Extract Crawled Properties Mappings

Add-PSSnapin microsoft.sharepoint.powershell -ErrorAction SilentlyContinue

$searchapp = Get-SPEnterpriseSearchServiceApplication “Search Service Application Name Here”

$category = Get-SPEnterpriseSearchMetadataCategory –Identity “Category Name Here” -SearchApplication $searchapp

$properties = Get-SPEnterpriseSearchMetadataCrawledProperty -SearchApplication $searchapp -Category $category

foreach ($crawled in $properties)

{

$name = $crawled.Name

$managedProperties = $crawled.GetMappedManagedProperties()

foreach ($managed in $managedProperties)

{

$managedName = $managed.Name   

ac “c:\search.csv” “$name,$managedName”

}

}

I definitely love PowerShell 🙂

Measuring HTTP requests response time

Needless to say, this topic is complex, first of all because the total response time varies due to network congestion, server load, amount of bytes transfered just to name a few.

Anyway, if you just need to get a raw indication, you could just try out this small script:

function GetRequestTime([string]$url)

{

  $wc = new-object System.Net.WebClient

  $wc.Credentials = [System.Net.CredentialCache]::DefaultCredentials

  $start = get-date

  $output = $wc.DownloadString($url)

  $span = (get-date).Subtract($start)

  return $span.TotalMilliseconds

}

function ShootRequests([string]$url, [int]$count)

{

  $totalTime = 0

  1..$count |% { $totalTime += GetRequestTime($url)}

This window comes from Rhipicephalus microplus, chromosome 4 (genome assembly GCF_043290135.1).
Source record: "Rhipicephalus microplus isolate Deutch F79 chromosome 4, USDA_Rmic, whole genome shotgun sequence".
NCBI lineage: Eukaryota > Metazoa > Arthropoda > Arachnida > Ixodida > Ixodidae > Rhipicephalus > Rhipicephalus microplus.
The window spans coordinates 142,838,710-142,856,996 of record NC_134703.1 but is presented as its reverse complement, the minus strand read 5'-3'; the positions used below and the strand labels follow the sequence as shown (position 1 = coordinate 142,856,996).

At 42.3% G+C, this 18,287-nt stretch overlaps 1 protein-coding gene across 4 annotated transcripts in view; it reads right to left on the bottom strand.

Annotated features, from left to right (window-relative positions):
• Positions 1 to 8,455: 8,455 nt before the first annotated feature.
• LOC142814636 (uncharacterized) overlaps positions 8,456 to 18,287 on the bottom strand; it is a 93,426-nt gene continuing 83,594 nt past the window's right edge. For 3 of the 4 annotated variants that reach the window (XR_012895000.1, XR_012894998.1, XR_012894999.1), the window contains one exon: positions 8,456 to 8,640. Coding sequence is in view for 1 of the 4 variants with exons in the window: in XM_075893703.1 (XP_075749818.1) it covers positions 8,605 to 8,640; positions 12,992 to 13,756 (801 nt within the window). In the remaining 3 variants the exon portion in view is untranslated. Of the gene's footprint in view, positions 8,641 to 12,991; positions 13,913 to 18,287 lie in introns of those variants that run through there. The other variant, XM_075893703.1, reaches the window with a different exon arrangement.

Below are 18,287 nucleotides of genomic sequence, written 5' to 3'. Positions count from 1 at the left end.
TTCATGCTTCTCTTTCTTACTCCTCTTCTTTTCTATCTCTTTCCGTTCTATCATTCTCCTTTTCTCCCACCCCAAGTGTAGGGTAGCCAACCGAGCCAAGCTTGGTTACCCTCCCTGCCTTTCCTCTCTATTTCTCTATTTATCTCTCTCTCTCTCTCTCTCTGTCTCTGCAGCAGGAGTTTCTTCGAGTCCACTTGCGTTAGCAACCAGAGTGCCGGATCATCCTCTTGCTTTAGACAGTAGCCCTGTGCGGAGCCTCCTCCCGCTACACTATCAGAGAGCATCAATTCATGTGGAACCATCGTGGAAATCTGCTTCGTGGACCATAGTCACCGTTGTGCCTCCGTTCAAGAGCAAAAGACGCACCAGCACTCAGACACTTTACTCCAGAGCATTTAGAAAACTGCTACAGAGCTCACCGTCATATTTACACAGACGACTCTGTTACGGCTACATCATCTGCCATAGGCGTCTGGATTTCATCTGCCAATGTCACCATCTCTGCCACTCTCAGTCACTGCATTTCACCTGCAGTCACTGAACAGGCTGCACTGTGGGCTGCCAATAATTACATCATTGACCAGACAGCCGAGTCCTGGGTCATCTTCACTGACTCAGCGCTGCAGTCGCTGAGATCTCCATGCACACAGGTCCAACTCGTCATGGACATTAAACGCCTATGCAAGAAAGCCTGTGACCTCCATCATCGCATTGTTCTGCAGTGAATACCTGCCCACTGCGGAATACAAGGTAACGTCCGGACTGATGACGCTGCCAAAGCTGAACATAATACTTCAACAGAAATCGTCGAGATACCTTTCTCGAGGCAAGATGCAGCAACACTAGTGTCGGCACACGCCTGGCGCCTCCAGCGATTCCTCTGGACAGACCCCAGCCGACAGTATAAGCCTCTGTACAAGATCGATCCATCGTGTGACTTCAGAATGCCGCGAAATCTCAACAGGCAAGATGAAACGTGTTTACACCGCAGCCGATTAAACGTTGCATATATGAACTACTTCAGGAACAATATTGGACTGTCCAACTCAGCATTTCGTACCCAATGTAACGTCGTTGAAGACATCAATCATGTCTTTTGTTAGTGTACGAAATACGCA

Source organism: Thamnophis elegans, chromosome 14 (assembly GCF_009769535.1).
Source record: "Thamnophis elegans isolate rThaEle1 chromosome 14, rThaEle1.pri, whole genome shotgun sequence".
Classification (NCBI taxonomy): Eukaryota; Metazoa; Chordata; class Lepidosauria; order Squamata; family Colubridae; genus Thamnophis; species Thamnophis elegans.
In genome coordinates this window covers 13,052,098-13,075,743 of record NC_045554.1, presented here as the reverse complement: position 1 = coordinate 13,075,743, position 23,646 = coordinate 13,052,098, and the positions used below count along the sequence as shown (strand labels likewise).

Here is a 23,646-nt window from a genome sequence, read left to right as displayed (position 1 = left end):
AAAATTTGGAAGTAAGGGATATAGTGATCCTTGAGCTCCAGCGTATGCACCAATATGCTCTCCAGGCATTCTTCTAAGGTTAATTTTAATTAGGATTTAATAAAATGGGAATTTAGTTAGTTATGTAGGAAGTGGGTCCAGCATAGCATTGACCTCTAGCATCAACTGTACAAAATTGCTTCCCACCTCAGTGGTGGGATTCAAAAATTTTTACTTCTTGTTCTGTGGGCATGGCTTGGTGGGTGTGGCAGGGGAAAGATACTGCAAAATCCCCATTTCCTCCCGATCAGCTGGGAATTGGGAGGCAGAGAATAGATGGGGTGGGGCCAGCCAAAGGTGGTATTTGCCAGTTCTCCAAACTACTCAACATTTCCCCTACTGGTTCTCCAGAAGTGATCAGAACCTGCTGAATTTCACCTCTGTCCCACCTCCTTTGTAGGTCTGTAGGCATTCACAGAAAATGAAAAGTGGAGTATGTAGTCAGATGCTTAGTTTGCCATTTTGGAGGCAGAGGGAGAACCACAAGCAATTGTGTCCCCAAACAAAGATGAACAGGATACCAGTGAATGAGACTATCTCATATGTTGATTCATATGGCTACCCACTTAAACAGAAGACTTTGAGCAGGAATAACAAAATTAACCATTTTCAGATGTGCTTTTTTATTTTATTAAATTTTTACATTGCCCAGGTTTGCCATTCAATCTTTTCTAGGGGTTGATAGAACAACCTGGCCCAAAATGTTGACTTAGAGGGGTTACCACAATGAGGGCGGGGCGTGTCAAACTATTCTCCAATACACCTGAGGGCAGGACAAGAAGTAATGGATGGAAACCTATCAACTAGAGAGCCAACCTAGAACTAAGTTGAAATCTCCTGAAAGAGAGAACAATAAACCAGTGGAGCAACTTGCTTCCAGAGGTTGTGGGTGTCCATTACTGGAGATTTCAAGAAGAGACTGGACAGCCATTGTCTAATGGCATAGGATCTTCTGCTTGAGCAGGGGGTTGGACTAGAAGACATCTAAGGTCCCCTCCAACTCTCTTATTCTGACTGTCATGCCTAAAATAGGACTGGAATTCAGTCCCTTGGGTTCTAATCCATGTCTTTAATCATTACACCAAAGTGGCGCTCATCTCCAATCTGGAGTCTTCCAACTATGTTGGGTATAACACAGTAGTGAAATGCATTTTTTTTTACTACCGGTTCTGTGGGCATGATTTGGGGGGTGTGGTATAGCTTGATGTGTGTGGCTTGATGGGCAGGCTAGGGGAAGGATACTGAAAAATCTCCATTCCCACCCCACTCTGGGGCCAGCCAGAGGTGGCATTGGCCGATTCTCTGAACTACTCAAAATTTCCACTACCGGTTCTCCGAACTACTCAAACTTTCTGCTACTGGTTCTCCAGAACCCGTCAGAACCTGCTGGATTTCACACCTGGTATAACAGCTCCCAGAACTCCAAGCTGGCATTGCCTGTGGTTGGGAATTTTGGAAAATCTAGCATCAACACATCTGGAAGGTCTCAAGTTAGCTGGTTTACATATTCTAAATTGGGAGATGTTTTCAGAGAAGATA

return $totalTime / $count

}

What it does is firing for a request a configurable number of times and return the average response time. Here’s how you may invoke this function:

ShootRequests http://blog.claudiobrotto.com 50

Just a few notes, though:

  • It does not consider any client-side caching (you could easily overcome this issue by passing some query string parameter that makes the client consider it a brand new resource)
  • It does not download automatically any resource defined in the HTML of the page (i.e. if a page contains img tags that force the browser to download 10MB of content… this script just ignores that)
  • The rendering time is completely transparent too (you may have pages with a small network footprint but with a lot of JS code that slows doen the browser rendering)

CQWP, QueryOverride and filters

You probably know that one of the cool new features of the Content Query Web Part in SharePoint Server 2010 is the support to QueryString and PageField filters.

This was achievable also in MOSS 2007, but you had to rely on Parameter Bindings applied to the CQWP control, which made it a little more complicated since it requires some more knowledge about the “DataView family”.

Just a small note, though: if you keep using the QueryOverride mechanism (i.e., you specify a custom CAML query overwriting the default CQWP behavior), you completely lose the new filters functionality.

More generally, any time you apply some override (Query, View, etc…) the CQWP skips its automatic CAML query/filter/projection generation, and all of the plumbing it’s up to you.

With great power comes a great reponsibility!!